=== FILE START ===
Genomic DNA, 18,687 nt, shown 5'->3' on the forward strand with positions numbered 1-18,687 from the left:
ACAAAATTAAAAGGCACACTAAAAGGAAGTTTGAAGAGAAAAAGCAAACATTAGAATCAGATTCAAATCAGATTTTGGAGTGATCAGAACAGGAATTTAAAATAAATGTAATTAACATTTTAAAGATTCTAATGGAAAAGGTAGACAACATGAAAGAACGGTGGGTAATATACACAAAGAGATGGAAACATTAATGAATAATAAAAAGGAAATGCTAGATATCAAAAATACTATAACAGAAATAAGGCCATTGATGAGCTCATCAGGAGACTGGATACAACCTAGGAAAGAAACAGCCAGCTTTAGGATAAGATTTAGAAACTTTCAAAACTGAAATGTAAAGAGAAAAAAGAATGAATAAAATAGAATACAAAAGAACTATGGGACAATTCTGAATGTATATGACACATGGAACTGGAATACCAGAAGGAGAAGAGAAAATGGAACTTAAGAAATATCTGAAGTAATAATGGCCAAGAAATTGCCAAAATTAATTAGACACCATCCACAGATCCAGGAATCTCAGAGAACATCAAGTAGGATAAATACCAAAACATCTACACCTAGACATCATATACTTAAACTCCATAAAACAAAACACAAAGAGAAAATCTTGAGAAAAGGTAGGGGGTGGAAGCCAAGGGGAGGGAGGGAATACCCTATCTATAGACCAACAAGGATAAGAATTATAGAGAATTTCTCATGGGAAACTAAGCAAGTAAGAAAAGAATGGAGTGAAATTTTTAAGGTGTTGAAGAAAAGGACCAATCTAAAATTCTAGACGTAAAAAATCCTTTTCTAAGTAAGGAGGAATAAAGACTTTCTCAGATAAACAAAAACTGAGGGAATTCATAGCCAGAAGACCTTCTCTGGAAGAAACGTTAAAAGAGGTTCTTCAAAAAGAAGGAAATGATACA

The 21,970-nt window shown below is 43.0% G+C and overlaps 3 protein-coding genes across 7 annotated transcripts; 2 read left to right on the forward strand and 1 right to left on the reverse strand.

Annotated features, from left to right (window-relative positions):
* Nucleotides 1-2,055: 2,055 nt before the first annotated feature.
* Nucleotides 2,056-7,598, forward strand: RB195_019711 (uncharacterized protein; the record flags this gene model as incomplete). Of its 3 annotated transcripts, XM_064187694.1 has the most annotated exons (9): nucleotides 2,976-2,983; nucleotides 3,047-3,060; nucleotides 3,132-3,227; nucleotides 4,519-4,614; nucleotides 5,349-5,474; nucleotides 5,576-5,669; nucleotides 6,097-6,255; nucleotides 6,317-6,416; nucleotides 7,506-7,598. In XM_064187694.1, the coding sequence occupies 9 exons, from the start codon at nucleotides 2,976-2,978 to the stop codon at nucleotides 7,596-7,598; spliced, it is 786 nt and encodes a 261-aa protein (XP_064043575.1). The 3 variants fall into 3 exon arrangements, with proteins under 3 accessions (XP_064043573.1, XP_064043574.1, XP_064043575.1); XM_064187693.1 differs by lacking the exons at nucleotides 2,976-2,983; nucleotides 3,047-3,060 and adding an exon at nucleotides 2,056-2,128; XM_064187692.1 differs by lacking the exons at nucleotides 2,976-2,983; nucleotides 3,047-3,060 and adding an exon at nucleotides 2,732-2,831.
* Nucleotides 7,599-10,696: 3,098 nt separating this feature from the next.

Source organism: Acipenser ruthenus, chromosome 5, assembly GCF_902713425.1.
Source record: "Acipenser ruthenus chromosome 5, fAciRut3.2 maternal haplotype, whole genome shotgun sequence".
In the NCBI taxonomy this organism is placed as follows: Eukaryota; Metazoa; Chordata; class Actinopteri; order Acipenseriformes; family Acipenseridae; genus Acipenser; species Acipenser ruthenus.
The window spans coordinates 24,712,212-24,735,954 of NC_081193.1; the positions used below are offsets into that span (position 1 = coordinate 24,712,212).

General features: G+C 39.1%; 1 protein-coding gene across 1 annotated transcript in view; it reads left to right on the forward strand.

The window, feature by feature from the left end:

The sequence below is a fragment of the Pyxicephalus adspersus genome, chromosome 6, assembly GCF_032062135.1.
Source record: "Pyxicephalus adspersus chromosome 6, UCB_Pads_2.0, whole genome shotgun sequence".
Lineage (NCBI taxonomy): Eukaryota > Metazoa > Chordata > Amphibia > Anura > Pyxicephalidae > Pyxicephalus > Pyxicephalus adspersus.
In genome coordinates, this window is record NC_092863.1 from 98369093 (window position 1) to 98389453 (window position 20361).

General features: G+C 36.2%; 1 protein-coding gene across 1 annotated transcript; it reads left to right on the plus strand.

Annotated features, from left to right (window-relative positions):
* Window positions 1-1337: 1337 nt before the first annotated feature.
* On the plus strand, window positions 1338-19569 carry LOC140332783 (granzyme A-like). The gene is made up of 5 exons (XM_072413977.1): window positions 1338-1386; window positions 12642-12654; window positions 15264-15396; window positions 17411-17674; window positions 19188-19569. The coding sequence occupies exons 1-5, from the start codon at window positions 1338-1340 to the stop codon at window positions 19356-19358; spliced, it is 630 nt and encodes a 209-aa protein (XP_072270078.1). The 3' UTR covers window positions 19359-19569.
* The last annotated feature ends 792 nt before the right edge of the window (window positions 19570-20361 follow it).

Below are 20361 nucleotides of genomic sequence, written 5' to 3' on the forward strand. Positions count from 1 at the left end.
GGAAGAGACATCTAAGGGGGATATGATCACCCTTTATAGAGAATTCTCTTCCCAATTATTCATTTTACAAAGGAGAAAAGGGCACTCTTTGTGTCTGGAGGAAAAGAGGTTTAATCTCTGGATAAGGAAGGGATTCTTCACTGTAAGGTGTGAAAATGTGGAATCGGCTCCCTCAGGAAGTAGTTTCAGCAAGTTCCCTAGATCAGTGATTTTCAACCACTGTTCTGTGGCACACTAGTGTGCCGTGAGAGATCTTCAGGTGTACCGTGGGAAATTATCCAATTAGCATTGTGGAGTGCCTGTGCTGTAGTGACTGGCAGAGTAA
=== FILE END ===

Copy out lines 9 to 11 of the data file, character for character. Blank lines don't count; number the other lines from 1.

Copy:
Source record: "Acipenser ruthenus chromosome 5, fAciRut3.2 maternal haplotype, whole genome shotgun sequence".
In the NCBI taxonomy this organism is placed as follows: Eukaryota; Metazoa; Chordata; class Actinopteri; order Acipenseriformes; family Acipenseridae; genus Acipenser; species Acipenser ruthenus.
The window spans coordinates 24,712,212-24,735,954 of NC_081193.1; the positions used below are offsets into that span (position 1 = coordinate 24,712,212).